Artificial intelligence is defined as the ability of a digital computer or computer-controlled robot to perform tasks commonly associated with intelligent beings. Commonly referred to as AI, it’s increasingly being employed in healthcare, and, according to Accenture, has the potential to save the United States $150 billion annually by 2026.
The top ten AI applications in healthcare are robot-assisted surgery, virtual nursing assistance, administrative workflow assistance, fraud detection and dosage error reduction. The administrative workflow assistance component plays an important role in medical billing and addresses multiple challenges. However, it’s important to note that AI isn’t designed to replace medical billing professionals, only enable them to work more efficiently and focus on other tasks.
Mitigation of Unnecessary Errors
AI is slowly being applied to various applications in medical billing to address obstacles to accuracy and productivity. The challenges in medical billing aren’t breaking news, but they have a definite impact on healthcare providers’ reimbursement and revenue cycle.
Claim denials, patient eligibility mistakes, inaccurate or incomplete documentation, manual processes and the compilation of more than 70,000 billable codes and other issues make it difficult for medical billers to conduct error-free processes, even when they have years of experience. Duplicate charges, upcoding, unbundling and illegibility errors during data entry also can result in a claim being denied.
Though not usually done maliciously, administrative errors in medical billing can be costly for the healthcare system as a whole. They account for up to half of all medical errors in primary care. The Centers for Medicare & Medicaid Services (CMS) notes that coding errors resulted in $28.91 billion in improper payments in 2019. Four-in-five medical bills in the U.S. contain at least minor mistakes, resulting in $68 billion annually in unnecessary healthcare spending by doctors and patients. And, the American Medical Association estimates that inaccurate claim payments cost the healthcare industry $1.5 billion in unnecessary administrative expenses.
Perhaps one of the most common uses of AI technology in medical billing is automation. In addition to time savings, it boosts productivity and efficiency for various professionals employed by hospitals, health systems and physician practices by automating repetitive analyses and procedures. Completing revenue cycle management (RCM) tasks often is expensive, but automating them can markedly advance financial processes while enabling providers to focus on patient care.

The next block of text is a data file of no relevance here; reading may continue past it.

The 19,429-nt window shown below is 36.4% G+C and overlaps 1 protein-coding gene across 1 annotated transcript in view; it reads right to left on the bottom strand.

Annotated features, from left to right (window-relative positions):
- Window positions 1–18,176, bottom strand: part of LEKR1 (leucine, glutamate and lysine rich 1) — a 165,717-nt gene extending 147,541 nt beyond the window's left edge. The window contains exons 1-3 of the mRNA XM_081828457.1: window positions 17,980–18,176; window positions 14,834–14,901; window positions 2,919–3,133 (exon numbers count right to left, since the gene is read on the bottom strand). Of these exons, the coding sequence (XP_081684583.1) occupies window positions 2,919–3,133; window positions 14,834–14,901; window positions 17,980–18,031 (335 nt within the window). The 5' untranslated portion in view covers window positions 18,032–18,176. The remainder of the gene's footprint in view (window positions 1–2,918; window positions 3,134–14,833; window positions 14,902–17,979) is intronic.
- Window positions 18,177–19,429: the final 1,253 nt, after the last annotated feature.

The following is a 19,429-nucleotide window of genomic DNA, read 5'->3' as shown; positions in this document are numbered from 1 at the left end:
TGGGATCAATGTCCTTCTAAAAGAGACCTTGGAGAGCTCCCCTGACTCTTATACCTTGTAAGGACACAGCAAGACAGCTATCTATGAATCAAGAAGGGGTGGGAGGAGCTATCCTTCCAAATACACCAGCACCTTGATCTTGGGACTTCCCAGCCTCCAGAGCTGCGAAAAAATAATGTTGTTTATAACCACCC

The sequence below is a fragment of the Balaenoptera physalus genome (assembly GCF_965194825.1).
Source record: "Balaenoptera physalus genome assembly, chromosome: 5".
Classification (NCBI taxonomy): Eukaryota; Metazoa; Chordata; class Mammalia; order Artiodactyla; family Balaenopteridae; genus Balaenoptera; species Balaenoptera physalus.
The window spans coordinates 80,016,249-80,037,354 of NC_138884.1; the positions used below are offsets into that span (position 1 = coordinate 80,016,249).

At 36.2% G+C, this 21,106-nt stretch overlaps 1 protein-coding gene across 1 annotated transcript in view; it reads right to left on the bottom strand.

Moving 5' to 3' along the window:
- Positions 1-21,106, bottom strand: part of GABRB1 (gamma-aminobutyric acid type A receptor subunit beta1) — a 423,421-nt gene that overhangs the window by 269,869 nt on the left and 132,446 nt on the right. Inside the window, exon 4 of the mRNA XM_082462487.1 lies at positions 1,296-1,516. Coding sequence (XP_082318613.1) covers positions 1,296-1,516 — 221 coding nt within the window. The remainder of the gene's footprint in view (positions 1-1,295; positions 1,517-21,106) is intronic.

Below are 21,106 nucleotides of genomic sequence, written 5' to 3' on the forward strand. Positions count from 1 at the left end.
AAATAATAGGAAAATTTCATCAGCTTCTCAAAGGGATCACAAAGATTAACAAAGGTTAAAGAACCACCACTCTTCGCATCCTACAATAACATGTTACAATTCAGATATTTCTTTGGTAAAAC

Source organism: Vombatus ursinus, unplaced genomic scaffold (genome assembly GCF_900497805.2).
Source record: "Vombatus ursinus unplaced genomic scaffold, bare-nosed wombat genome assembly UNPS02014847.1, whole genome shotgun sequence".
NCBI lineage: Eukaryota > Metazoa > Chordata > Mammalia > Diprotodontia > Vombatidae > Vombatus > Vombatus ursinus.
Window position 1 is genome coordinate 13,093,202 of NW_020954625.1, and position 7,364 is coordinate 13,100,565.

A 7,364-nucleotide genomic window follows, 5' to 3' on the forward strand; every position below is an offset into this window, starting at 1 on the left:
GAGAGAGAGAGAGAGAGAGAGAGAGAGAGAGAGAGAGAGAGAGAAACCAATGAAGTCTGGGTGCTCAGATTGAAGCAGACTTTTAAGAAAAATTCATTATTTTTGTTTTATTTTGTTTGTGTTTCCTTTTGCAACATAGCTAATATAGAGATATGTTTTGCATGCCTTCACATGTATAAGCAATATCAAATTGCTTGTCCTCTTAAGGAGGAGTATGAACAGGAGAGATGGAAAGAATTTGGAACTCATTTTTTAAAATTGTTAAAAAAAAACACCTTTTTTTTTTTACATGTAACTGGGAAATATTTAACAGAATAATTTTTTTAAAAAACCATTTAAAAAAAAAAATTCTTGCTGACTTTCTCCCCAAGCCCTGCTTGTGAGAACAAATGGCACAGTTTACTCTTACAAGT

In an AMA survey, 86 percent of physicians described that prior authorization load as a “high” or “extremely high” burden, with 91 percent saying the process delays care and negatively affects clinical outcomes. By utilizing AI to automate the pre-authorization process, providers and patients are informed sooner about whether or not a procedure or treatment is covered under a specific health plan.
Computer-assisted Coding (CAC)
Another common application of AI in medical billing is CAC, which has been shown to lower coding time by 22 percent without reducing accuracy and increase coder productivity by more than 20 percent. Some newer CAC solutions are designed to enhance the system’s ability to analyze the clinical documentation and determine which codes are relevant to a particular case.
The National Health Care Anti-Fraud Association (NHCAA) estimates that financial losses due to healthcare fraud are in the tens of billions of dollars each year. AI can be used to quickly monitor and identify medical billing and coding trends that point to false claims.
Other current and potential uses of AI in medical billing include extracting EHR data to populate claims forms, matching EHR data with relevant medical codes, auto-correcting codes, generating relevant codes from medical reports and automatically conducting audits. These activities combined could result in even more accurate, efficient and cost-effective medical billing processes.
Additional Benefits for the Medical Billing Industry
In addition to decreased processing times and a reduction in standard work hours of administrative staff, AI offers bountiful benefits for the medical billing industry, including:
- Increased provider satisfaction through less EHR data entry
- Improved patient satisfaction through timely distribution of accurate billing statements
- Enhanced ability to contextualize unstructured data
- Quicker identification of errors
- Reduced claim denials
- Improved workflows
- Decreased operating costs due to manual billing processes
- Increased ability to perform audits in real-time
- Improved accuracy in text processing
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